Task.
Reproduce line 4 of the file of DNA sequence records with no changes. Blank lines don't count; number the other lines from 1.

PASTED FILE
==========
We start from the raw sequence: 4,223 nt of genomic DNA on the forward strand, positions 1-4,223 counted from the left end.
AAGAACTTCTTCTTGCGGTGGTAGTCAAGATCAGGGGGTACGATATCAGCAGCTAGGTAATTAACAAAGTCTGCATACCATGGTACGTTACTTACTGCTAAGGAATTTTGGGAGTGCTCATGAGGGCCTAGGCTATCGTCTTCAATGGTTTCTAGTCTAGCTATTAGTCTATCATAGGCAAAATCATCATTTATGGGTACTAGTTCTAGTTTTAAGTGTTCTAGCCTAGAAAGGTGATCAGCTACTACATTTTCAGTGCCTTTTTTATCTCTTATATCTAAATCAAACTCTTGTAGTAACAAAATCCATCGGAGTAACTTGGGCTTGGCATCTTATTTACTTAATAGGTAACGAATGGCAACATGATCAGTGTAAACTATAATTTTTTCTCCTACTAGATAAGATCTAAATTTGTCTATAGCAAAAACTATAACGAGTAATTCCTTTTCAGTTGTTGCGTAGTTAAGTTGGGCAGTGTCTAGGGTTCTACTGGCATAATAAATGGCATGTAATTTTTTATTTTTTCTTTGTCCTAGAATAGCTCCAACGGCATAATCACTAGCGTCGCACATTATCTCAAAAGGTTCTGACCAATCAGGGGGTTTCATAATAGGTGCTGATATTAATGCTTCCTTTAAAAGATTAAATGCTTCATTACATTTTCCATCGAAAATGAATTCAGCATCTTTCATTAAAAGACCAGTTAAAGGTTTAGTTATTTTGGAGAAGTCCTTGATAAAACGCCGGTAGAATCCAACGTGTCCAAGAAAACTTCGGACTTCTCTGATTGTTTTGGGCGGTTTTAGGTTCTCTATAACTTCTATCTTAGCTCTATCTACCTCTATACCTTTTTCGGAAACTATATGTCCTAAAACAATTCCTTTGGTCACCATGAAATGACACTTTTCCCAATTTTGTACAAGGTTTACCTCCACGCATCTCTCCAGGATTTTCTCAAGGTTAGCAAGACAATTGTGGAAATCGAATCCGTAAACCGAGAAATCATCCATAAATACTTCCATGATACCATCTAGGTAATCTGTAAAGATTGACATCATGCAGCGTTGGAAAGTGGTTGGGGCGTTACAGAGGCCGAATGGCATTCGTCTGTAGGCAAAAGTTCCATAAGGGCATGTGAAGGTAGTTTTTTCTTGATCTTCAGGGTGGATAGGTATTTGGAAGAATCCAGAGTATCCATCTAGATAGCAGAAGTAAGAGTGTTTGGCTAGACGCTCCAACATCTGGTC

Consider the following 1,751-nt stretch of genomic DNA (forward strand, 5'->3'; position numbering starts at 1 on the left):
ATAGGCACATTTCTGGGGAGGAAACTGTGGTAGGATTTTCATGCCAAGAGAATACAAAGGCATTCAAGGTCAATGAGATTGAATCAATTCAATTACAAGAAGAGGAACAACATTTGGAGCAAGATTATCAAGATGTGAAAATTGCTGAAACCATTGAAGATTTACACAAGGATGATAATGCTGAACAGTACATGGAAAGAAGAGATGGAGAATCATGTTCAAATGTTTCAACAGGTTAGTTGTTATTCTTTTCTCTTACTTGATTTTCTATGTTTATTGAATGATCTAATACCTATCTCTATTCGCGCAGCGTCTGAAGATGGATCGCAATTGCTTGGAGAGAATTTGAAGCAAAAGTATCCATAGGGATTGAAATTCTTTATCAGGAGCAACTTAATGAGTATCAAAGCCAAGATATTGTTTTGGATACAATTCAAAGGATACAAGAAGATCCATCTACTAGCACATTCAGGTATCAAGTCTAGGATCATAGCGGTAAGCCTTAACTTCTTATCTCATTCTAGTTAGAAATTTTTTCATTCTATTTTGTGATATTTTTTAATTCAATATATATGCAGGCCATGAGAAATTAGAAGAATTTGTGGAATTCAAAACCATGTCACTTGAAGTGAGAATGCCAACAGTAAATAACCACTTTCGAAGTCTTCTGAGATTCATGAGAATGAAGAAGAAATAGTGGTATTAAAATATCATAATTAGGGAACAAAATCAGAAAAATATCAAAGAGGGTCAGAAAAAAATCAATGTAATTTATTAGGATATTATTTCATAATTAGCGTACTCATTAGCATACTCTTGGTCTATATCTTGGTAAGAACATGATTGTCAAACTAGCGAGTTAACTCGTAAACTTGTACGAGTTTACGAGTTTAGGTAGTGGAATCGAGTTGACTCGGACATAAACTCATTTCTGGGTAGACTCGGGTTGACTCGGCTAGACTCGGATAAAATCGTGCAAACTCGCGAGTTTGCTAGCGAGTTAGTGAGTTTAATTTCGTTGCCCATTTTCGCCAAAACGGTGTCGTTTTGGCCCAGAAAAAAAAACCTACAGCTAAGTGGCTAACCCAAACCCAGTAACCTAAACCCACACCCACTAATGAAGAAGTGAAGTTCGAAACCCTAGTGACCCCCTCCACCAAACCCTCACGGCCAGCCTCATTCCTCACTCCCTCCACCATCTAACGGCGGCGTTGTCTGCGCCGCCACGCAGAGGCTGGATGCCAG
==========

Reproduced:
ATAGGCACATTTCTGGGGAGGAAACTGTGGTAGGATTTTCATGCCAAGAGAATACAAAGGCATTCAAGGTCAATGAGATTGAATCAATTCAATTACAAGAAGAGGAACAACATTTGGAGCAAGATTATCAAGATGTGAAAATTGCTGAAACCATTGAAGATTTACACAAGGATGATAATGCTGAACAGTACATGGAAAGAAGAGATGGAGAATCATGTTCAAATGTTTCAACAGGTTAGTTGTTATTCTTTTCTCTTACTTGATTTTCTATGTTTATTGAATGATCTAATACCTATCTCTATTCGCGCAGCGTCTGAAGATGGATCGCAATTGCTTGGAGAGAATTTGAAGCAAAAGTATCCATAGGGATTGAAATTCTTTATCAGGAGCAACTTAATGAGTATCAAAGCCAAGATATTGTTTTGGATACAATTCAAAGGATACAAGAAGATCCATCTACTAGCACATTCAGGTATCAAGTCTAGGATCATAGCGGTAAGCCTTAACTTCTTATCTCATTCTAGTTAGAAATTTTTTCATTCTATTTTGTGATATTTTTTAATTCAATATATATGCAGGCCATGAGAAATTAGAAGAATTTGTGGAATTCAAAACCATGTCACTTGAAGTGAGAATGCCAACAGTAAATAACCACTTTCGAAGTCTTCTGAGATTCATGAGAATGAAGAAGAAATAGTGGTATTAAAATATCATAATTAGGGAACAAAATCAGAAAAATATCAAAGAGGGTCAGAAAAAAATCAATGTAATTTATTAGGATATTATTTCATAATTAGCGTACTCATTAGCATACTCTTGGTCTATATCTTGGTAAGAACATGATTGTCAAACTAGCGAGTTAACTCGTAAACTTGTACGAGTTTACGAGTTTAGGTAGTGGAATCGAGTTGACTCGGACATAAACTCATTTCTGGGTAGACTCGGGTTGACTCGGCTAGACTCGGATAAAATCGTGCAAACTCGCGAGTTTGCTAGCGAGTTAGTGAGTTTAATTTCGTTGCCCATTTTCGCCAAAACGGTGTCGTTTTGGCCCAGAAAAAAAAACCTACAGCTAAGTGGCTAACCCAAACCCAGTAACCTAAACCCACACCCACTAATGAAGAAGTGAAGTTCGAAACCCTAGTGACCCCCTCCACCAAACCCTCACGGCCAGCCTCATTCCTCACTCCCTCCACCATCTAACGGCGGCGTTGTCTGCGCCGCCACGCAGAGGCTGGATGCCAG